I’ve written a bunch of books. I have ten in a series that I’d planned for at least fourteen parts. Did I start with the beginning?
I started with the second book. Why? I knew who my characters were. I wanted to get into the tale, get the action set up with out the preliminaries. I eventually went back to write the first book, with more characters that, since I’d established the main cast in the one I’d already written, I was free to kill off in interesting ways.
Look at Rob Zombie’s Halloween movies or the Nightmare on Elm Street redux. Both movies, while reasonably well done, make the main antagonist into something the originals never did–they make them sympathetic. I don’t WANT a sympathetic Michael Myers. I know Freddie’s backstory, but do I need to see it? I don’t think so. In a horror movie like that, the antagonist should be like Myers was in the first movie–mysterious, almost a force of nature.
Superman has become almost Arthurian in that almost everyone knows the basics. I have to admit, I didn’t care much for Man of Steel, partly for trying to explain/humanize Zod and partly for its eyecandyness. I can watch a long movie and not lose interest. Superman used to be one of my favorite heroes. Now, I thought the changes made to Jonathan Kent were interesting, but other than some pretty effects sequences, nothing happens that the Christopher Reeve movies didn’t do better. Now, if there’d been more story development time spent between Zod and Superman instead of the Krypton and Kansas scenes, it could have been so much better. The movie did make Superman feel more alien, but from the time he was very young, he was raised HERE, so the alienosity seemed misplaced.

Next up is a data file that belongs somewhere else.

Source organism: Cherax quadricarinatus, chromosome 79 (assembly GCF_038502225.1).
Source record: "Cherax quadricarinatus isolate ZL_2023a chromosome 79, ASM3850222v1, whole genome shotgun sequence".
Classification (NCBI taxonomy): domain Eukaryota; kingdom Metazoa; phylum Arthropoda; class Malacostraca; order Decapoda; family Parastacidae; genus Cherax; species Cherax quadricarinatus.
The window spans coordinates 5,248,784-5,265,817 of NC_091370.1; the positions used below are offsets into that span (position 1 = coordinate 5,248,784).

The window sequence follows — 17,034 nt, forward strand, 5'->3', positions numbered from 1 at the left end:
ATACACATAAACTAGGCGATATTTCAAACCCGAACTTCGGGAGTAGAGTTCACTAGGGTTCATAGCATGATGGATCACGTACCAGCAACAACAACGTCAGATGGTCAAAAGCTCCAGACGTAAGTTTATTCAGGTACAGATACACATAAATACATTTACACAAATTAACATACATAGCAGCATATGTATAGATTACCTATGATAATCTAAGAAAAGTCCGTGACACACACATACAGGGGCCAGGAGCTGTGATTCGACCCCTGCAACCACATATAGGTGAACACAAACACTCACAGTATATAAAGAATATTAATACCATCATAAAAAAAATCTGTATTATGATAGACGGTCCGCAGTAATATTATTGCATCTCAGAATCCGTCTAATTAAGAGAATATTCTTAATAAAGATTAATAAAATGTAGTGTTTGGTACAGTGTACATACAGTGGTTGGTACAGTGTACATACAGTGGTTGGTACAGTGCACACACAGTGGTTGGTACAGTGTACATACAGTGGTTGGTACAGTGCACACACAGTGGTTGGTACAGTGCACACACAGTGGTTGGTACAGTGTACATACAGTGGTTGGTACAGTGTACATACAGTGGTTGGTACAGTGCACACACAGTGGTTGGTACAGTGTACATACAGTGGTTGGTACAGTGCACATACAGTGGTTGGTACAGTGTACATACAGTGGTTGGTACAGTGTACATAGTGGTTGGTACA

Can I share a secret? Out of the Marvel X-Characters, Wolverine was never my favorite. Sure, I like the Canucklehead, but I also found Cyclops, Nightcrawler, and Colossus more interesting, not to mention Kitty Pryde. One of the things that made them appealing is they could’ve been me. Except for his intense need for Vizine, Scott Summers isn’t much different from most people. Piotr, when not imitating his mother’s silver, is still pretty big but fairly gentle. That’s something I have some experience with. They’re relateable. Logan, remember Logan? He’s as different from me, and most people I suppose, as you can get. There was also a sense of mystery about him. Now that Origins has come out, not to mention the first Wolverine movie, some of that was lost. Snake-Eyes was in the same boat. You weren’t sure why he was masked, why he didn’t speak. Issue 26 changed that, but there was still some mystery since you were never sure what he was thinking and obviously there wasn’t any dialogue coming out of him to clarify anything.